‘Pakiusap,’ ‘palusot’ and ‘pasaway’
Filipinos have an infuriating habit of (1) breaking the rules (“bawal pumarada o umihi rito,” “pumila po tayo,” or “submit requirements by 5 p.m.”) and (2) justifying their actions before or after the fact. And they do so in at least three ways: pakiusap, palusot and pasaway.
Filipinos plead in pakiusap mode. After violating a rule, they humbly ask for clemency (“Sorry, boss, hindi ko naman po sinasadya at ngayon lang naman po”). Pakiusap also involves breaking protocol altogether and appeals to connections (“Kakilala ko ’yung boss; baka puwedeng pakiusapan na lang”).
The palusot resorts to excuses. But she is also a clever hunter of gaps and creative exploiter of loopholes (“Kung makakalusot, bakit hindi?”). Pasaway describes someone who stubbornly does not follow the rules. Put up a barrier, and the pasaway finds a way over, through or around it.
Pakiusap, palusot and pasaway are typically lamented as an indication of Filipinos’ lack of discipline. Perhaps. But what if these three modes also betray a deep distrust of rules, a symptom of an indifference to and a lack of confidence in some forms of authority?
Filipinos perceive some regulations as unfair, cumbersome, inefficient, insensitive or superfluous. Sometimes, their rule-breaking and -bending comes from a sense of entitlement, which dovetails with status and class: The rules do not apply to me. In other cases, the defiance has roots in a view of authority as corrupt and even predatory. Traffic enforcers have been called “kalaban” or “buwaya.”
Even when laws are enforced, (non)enforcement can be selective and inconsistent. And since Filipinos know that some people occasionally get a pass, they, too, expect one “Bakit sila hindi mo hinuli?” says many a driver who was apprehended.
Filipinos’ cavalier attitude to the rules and the erosion of confidence in law and authority actually form a vicious circle. They distrust and defy the rules, and thus engage in pakiusap, palusot and pasaway, which undermine the integrity of the law and authority further, which then encourage even more rule-breaking or -bending. And naturally, distrust and disrespect for law and procedure precipitate an adversarial relationship between Filipinos and the authorities. Heated and violent encounters between drivers and traffic enforcers have been reported. And tempers flare and shouting matches ensue between the public and government employees.
Lastly, the Filipinos’ penchant for pakiusap, palusot or pasaway undercuts their desire for an orderly society. They will profess a belief in discipline, but often engage in rule-breaking on their own. And many of them resent, snap or give you a malevolent look even if you politely reprimand them. “Sila na nga mali, sila pa galit.”
Where does this leave Filipinos?
First, they have to reassess their relationship to law and authority, even if they have little or no faith in them. They have to find a way to at least develop more respect for the notion of law, authority and power even if they perceive these to be inept, corrupt, unreliable or predatory, even if they are caught and others get away with violations.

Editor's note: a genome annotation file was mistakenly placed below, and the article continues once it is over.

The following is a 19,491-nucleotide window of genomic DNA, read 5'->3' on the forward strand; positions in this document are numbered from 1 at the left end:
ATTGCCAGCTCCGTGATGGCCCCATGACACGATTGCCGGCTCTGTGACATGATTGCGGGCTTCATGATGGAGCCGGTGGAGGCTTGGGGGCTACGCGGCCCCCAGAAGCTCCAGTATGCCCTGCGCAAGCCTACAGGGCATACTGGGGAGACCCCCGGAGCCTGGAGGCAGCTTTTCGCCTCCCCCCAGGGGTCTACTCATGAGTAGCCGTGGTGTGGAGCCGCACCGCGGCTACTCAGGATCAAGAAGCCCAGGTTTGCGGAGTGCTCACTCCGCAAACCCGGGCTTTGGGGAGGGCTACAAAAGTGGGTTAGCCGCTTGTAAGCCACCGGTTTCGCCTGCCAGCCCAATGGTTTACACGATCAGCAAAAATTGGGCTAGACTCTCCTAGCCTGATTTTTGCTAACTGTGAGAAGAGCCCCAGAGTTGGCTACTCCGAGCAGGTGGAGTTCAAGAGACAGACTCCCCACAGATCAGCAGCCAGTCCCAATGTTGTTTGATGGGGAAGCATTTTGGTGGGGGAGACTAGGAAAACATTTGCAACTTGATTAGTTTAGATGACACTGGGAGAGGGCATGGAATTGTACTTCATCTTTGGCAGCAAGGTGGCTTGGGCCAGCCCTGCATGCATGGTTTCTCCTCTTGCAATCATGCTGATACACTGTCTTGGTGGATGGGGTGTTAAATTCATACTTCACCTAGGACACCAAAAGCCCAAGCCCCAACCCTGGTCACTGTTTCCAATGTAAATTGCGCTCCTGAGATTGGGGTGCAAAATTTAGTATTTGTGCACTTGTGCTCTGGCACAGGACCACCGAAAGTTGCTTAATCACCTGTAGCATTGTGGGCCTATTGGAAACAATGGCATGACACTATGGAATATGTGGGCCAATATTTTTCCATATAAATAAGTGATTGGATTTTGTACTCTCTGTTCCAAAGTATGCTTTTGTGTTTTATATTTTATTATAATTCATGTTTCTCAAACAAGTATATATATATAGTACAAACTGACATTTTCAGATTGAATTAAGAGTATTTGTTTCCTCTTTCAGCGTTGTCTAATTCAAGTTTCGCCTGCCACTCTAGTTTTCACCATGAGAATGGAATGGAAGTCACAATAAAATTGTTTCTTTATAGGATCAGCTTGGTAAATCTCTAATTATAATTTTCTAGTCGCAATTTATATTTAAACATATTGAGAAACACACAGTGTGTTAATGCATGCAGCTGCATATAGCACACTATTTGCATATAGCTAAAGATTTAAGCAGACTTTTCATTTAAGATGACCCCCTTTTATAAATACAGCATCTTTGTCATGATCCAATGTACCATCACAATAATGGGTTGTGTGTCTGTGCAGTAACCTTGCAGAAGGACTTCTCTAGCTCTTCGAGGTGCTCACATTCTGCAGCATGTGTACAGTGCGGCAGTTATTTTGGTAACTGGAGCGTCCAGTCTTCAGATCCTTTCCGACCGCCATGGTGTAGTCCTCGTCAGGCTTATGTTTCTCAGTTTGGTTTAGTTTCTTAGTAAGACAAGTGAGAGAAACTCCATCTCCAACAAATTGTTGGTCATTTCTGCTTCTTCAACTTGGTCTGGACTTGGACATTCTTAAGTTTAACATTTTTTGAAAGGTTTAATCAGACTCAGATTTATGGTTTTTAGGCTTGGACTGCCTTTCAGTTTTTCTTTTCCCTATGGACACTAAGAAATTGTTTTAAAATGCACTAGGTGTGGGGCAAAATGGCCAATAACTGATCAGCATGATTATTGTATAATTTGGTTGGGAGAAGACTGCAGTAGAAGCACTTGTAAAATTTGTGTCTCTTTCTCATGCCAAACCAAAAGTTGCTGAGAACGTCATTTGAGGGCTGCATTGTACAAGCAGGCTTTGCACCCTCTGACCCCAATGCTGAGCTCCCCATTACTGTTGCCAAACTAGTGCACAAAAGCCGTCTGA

Secondly, Filipinos must appeal to their better nature and recognize that some rules are rules, which have to be followed no matter what and even if others do not do so. In the land of pakiusap, palusot and pasaway, obeying the rules or accepting the penalties of breaking them can be the most progressive, albeit inconvenient, thing Filipinos can do.
Third, the strict and consistent implementation of regulations, one not subject to pakiusap, palusot or pasaway, can help improve confidence in—and compliance with—the law and authority. And the faster, and more efficiently, such services are delivered, the less necessary it will be to resort to pakiusap or pasaway.
At the same time, Filipinos may need to think about their deep-seated cultural preference for an informal, personalistic way of doing things. For better or worse, friends, family, personal and informal ties, and “smooth interpersonal relations” matter more to Filipinos than rules, formalities and impersonal institutions.
This is another reason pakiusap, palusot and pasaway are not or should not just be a matter of discipline. It forms part of a deeper fundamental divide: the tension, complicities and conflicts between a personal, informal and connection-oriented way of doing things on one hand, and a formal, “rational,” and institutional approach on the other.
Can Filipinos simply abandon the personal and informal to become mature, more “rational” citizens of a formal, modern democracy? Or are things much more complicated?
For sure, personal connections and informal ties can be exploited for one’s gain. But in other cases, people resort to personal connections not (just) because they are undisciplined but (also) because things simply get done faster that way. In this sense, relying on the personal and informal compensates for the problems of the formal and institutional. Indeed, the preference for the personalistic and informal nature of Philippine society may be both a symptom of and solution to weak, less effective institutions.
Filipinos must examine and disentangle these considerations. But where should they begin: with the (Wo)Man in the Mirror, their government, or their political culture? It’s a chicken-and-egg problem, but Filipinos have to start somewhere. Or in all three. At the same time.
Janus Isaac V. Nolasco (email@example.com) is a university researcher at the Asian Center, University of the Philippines Diliman, where he is a member of the editorial team of Asian Studies: Journal of Critical Perspectives on Asia.
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